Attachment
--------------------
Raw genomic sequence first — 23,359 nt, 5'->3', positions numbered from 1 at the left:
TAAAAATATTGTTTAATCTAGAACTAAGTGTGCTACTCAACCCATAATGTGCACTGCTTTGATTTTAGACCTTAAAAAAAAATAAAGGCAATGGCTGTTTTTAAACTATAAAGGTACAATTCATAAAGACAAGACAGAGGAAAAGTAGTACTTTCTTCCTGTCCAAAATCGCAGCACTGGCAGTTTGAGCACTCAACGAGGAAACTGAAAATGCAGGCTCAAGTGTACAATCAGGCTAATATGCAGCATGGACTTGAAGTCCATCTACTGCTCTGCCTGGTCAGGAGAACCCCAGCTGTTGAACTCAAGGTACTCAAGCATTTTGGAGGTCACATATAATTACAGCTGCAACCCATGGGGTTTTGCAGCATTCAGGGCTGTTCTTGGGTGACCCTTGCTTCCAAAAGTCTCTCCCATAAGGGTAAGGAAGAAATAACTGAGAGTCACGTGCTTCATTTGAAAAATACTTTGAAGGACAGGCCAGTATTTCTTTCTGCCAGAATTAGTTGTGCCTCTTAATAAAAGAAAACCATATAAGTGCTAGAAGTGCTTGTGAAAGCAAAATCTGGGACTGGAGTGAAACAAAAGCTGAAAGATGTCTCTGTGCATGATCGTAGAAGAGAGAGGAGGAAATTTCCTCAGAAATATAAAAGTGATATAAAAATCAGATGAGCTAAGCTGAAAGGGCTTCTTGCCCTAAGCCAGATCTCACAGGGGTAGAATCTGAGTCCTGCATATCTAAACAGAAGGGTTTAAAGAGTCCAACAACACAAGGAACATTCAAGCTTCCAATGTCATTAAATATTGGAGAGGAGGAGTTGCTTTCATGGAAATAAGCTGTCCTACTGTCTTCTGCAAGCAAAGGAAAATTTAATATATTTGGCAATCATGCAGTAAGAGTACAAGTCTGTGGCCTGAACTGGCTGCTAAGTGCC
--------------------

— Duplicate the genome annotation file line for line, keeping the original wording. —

Raw genomic sequence first — 23,359 nt, 5'->3', positions numbered from 1 at the left:
TAAAAATATTGTTTAATCTAGAACTAAGTGTGCTACTCAACCCATAATGTGCACTGCTTTGATTTTAGACCTTAAAAAAAAATAAAGGCAATGGCTGTTTTTAAACTATAAAGGTACAATTCATAAAGACAAGACAGAGGAAAAGTAGTACTTTCTTCCTGTCCAAAATCGCAGCACTGGCAGTTTGAGCACTCAACGAGGAAACTGAAAATGCAGGCTCAAGTGTACAATCAGGCTAATATGCAGCATGGACTTGAAGTCCATCTACTGCTCTGCCTGGTCAGGAGAACCCCAGCTGTTGAACTCAAGGTACTCAAGCATTTTGGAGGTCACATATAATTACAGCTGCAACCCATGGGGTTTTGCAGCATTCAGGGCTGTTCTTGGGTGACCCTTGCTTCCAAAAGTCTCTCCCATAAGGGTAAGGAAGAAATAACTGAGAGTCACGTGCTTCATTTGAAAAATACTTTGAAGGACAGGCCAGTATTTCTTTCTGCCAGAATTAGTTGTGCCTCTTAATAAAAGAAAACCATATAAGTGCTAGAAGTGCTTGTGAAAGCAAAATCTGGGACTGGAGTGAAACAAAAGCTGAAAGATGTCTCTGTGCATGATCGTAGAAGAGAGAGGAGGAAATTTCCTCAGAAATATAAAAGTGATATAAAAATCAGATGAGCTAAGCTGAAAGGGCTTCTTGCCCTAAGCCAGATCTCACAGGGGTAGAATCTGAGTCCTGCATATCTAAACAGAAGGGTTTAAAGAGTCCAACAACACAAGGAACATTCAAGCTTCCAATGTCATTAAATATTGGAGAGGAGGAGTTGCTTTCATGGAAATAAGCTGTCCTACTGTCTTCTGCAAGCAAAGGAAAATTTAATATATTTGGCAATCATGCAGTAAGAGTACAAGTCTGTGGCCTGAACTGGCTGCTAAGTGCC